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The Dying City: Civita di Bagnoregio

As I guide people around Italy, I often find myself in Rome, Florence, and Venice — many, many, many times (did I mention I’ve seen them a lot?). I don’t blame “the tourists” for flocking to these cities! If you have ever visit Italy, they are “must see,” and I love them.

But every region of Italy offers infinite attractions, and I try to visit at least one place I have never seen, every time I lead people around. In my most recent trip, I was trying to talk my group into detouring to see Civita di Bagnoregio, but without much luck, until a fortuitous encounter.

One member of our group, Drew, kept asking Italians we met what place we absolutely had to see. Most of the answers he heard were —you guessed it — Venice, Rome, and Florence. But during one meal with Italian friends, Drew excitedly called my name from across the room. “Tell her what you said,” he said to the young man sitting nearby. “You must see Civita di Bagnoregio – it’s magical!” my Italian friend said. So, it was set! Drew was sold! We immediately changed our plans to detour off the autostrada (highway) from Florence to Rome and spend a few hours visiting La Citta’ che Muore (the city that is dying). I was super excited!

We left the highway at Orvieto and followed the signs to Bagnoregio, the nearby town where people migrated from Civita. We asked a local resident where to eat, and he pointed us to a row of restaurants side-by-side. When we asked which one, he said we couldn’t go wrong with any of them. We chose one at random and were not disappointed with the pasta with truffles and the glass of sparkling prosecco to start off our meal.

Back in the car, we made our way to the parking lot, paid our entrance fee, and were

stunned by our first view of Civita di Bagnoregio. Wow! Perched atop a slim, conical hill which juts dramatically upwards in the middle of a huge valley, this town is like none other in Italy. It looks suspended between sky and land, not tethered to either. It’s both fragile and imposing, as the erosion of the tuff rock continues, unrelentingly, around and under this city with the buildings of centuries-old solid rock.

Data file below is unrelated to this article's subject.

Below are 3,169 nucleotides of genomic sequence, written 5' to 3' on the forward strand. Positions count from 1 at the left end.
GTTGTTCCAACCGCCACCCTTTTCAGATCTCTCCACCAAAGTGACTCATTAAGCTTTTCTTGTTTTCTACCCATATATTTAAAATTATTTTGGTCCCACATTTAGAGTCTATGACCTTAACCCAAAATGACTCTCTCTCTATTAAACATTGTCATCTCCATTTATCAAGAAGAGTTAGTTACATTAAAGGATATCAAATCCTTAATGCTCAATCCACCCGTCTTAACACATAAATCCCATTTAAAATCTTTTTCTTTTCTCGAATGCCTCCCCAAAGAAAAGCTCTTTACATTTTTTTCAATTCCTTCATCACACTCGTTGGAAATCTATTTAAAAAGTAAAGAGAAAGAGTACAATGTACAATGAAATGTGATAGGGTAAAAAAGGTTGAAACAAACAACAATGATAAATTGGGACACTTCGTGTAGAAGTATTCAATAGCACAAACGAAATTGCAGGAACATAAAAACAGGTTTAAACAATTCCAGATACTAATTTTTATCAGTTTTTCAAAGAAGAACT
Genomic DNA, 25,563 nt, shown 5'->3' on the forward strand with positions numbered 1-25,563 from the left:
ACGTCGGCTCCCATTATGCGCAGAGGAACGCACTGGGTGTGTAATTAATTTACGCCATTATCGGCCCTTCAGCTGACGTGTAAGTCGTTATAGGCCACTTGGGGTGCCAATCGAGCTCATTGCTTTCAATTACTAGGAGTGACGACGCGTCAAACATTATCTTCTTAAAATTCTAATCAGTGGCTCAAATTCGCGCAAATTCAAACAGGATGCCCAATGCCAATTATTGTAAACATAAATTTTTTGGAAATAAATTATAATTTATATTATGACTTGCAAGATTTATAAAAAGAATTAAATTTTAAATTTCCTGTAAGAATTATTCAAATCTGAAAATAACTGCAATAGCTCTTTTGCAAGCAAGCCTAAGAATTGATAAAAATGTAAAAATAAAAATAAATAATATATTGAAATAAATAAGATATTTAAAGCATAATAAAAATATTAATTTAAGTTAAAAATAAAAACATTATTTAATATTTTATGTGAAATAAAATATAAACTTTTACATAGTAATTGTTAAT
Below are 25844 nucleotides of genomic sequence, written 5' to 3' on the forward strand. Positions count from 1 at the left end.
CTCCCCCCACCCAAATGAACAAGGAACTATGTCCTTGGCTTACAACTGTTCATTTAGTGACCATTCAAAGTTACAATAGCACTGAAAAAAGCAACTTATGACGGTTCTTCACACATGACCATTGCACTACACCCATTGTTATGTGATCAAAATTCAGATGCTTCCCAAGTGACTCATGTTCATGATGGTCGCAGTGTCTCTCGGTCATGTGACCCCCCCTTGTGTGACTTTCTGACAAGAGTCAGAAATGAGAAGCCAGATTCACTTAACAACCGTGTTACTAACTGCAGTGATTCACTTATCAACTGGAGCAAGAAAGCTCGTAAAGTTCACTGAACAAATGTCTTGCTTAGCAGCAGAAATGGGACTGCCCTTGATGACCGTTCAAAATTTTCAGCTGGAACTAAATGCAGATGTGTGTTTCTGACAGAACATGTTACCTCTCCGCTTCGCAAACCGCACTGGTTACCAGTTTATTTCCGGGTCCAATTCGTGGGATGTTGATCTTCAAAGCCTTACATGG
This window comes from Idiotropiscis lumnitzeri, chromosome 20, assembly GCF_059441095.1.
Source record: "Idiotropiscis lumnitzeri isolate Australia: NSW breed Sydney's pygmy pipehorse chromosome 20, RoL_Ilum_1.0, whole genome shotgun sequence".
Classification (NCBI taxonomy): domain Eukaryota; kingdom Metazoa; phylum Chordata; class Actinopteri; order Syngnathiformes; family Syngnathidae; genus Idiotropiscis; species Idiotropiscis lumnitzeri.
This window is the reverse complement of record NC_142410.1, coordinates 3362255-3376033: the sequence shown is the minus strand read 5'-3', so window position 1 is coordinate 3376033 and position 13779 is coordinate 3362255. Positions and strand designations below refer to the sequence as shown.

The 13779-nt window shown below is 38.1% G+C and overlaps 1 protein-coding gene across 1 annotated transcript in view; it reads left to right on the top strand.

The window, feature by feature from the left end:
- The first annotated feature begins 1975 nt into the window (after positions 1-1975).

The only way to get to the city is to walk, a little more than half a mile, on the single, narrow road suspended high above the deep valley, built in 1995. It’s a bit of a hike. There is no sign left of the winding road that once made its way up the hill to the town before this high bridge was built. We visited in March, on a blustery, rainy day, and I don’t think even all eleven people— the town’s current population— were home that day.

To say that Civita di Bagnoregio is old is like saying Dante was a good poet. Founded by the Etruscans, those mysterious forefathers of the Italians, 2,500 years ago, Civita hosted the Romans, who arrived about 265 B.C., and remained a thriving, prosperous town throughout the Middle Ages because of its location on an important trade route. An earthquake in 1695 devastated the town and eroded the town’s volcanic base even further.

Its epithet could not be more perfect – la Citta’ che Muore (the dying city, or the city that is dying). For 500 years, the town has been suspended in time and place. As its buildings slowly tumbled off the edge of the cliff, its people left for nearby Bagnoregio and beyond. When you enter the city, through a huge Gothic archway, you are transported to a tiny realm

of medieval towers, renaissance houses and architecture that spans 700 years. The ambient quiet adds to the town’s magic, as there are no cars, buses, motorcycles or much of anything beside the church bells, to break the silence.

We roamed the town, snapping picturesque photos at every turn and met back at the main square, Piazza San Donato, dominated by the 13th century Cathedral of San Donato. It didn’t take us more than an hour to leisurely stroll the entire city and look at the valley below from every “cliffhanger” view.

Civita di Bagnoregio is in constant danger of destruction. The geography of the land will eventually reclaim the town, even though efforts are being made to shore up the crumbling terrain. It is now probably one third of its original size, and it cannot escape its gradual decline.

My companions and I left awed by the “dying” city. So, add Civita di Bagnoregio to your list of “must see” places in Italy. And hurry! It really will be gone soon!

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